Frogs and town transitions in focus in ABI-area
Three community-based projects operating in the Overberg have been selected to receive support under the Agulhas Biodiversity Initiative (ABI) Small Grants Facility in its first year. The projects range from a frog monitoring citizen science project, to converting a town to best environmental practice.
The ABI Small Grants Facility is supported by the Table Mountain Fund, an associated trust of WWF-South Africa. Earlier this year, ABI requested municipal officials and theme leaders within ABI to put forward potential conservation projects linked to community development. The selected projects will receive support of up to R20,000 each.
The projects include the Whale Coast Frog Project, where citizen scientists from local communities are being upskilled to monitor frog populations. The project is implemented by the Whale Coast Conservation. It has allowed young people from across the Overstand to collect crucial data on the types of frogs found in the wetland areas around the Hermanus Golf Course. The frog monitoring project will now be taken to new areas, such as Stanford, which is home to the endangered Western Leopard Toad. Crucially, the presence of frogs is also an indication of the health of the wetlands in which they’re found.
The Greyton Transition Town, also a beneficiary of the ABI Small Grants Facility, is a community-based non-profit organisation that is bringing communities in and around Greyton together to respond to environmental, economic and social challenges. The group is undertaking projects that are creating employment through environmental businesses, protecting the natural environment and implementing food security and waste management activities.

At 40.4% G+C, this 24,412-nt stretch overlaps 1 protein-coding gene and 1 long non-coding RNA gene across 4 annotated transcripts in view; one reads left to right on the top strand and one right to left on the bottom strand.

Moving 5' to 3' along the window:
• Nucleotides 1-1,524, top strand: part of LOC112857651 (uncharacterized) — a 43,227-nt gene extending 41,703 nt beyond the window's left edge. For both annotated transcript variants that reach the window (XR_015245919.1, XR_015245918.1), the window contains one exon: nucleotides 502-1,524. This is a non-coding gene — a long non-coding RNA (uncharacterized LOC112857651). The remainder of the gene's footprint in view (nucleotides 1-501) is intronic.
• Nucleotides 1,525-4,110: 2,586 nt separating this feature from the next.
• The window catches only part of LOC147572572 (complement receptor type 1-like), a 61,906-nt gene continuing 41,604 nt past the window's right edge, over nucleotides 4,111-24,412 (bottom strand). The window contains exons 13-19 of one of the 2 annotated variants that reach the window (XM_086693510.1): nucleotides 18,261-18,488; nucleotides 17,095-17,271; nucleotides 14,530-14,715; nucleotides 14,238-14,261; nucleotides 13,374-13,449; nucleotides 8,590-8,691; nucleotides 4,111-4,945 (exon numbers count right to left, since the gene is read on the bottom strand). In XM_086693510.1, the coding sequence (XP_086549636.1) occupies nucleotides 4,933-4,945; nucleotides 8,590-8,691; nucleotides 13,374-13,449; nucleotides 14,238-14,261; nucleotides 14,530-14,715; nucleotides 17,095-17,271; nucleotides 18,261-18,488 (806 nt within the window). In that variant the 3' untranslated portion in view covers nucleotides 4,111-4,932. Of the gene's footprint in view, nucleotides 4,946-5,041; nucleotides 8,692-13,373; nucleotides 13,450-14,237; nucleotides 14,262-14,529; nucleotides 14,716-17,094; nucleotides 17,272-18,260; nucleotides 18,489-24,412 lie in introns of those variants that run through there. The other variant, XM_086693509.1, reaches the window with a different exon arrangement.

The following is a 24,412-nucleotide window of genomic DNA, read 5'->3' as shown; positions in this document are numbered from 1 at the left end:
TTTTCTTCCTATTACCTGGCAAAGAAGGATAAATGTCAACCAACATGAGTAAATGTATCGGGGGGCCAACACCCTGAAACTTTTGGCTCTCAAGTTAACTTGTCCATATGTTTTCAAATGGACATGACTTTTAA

Through the Greyton Transition Town, the Greyton dump site was converted into a park where environmental education is now offered. The community now hopes to make Greyton the first town in South Africa to phase out plastic shopping bags. The Greyton Transition Town is one of many similar initiatives being rolled out across the world.
A third project aims to bring practical learning support to rural and farm schools, through a Mobile Laboratory unit. ABI’s environmental education theme leader, Gretha Louw, will make use of laboratory equipment to ensure children in primary schools across the Overberg receive practical learning opportunities. The aim is to develop interests in life science and environmental learning through practical experimentation.
Municipal officials from the Cape Agulhas Municipality and the Overstrand Municipality have been involved in rolling out the ABI Small Grants Facility. They also assisted in assessing the projects that applied.
The aim of the Facility is to bring about local action in conservation through community involvement. However, a key part of this is to raise awareness of these conservation initiatives at municipal level helping to focus local Integrated Development Plans on the (often ignored) needs of the rural areas.
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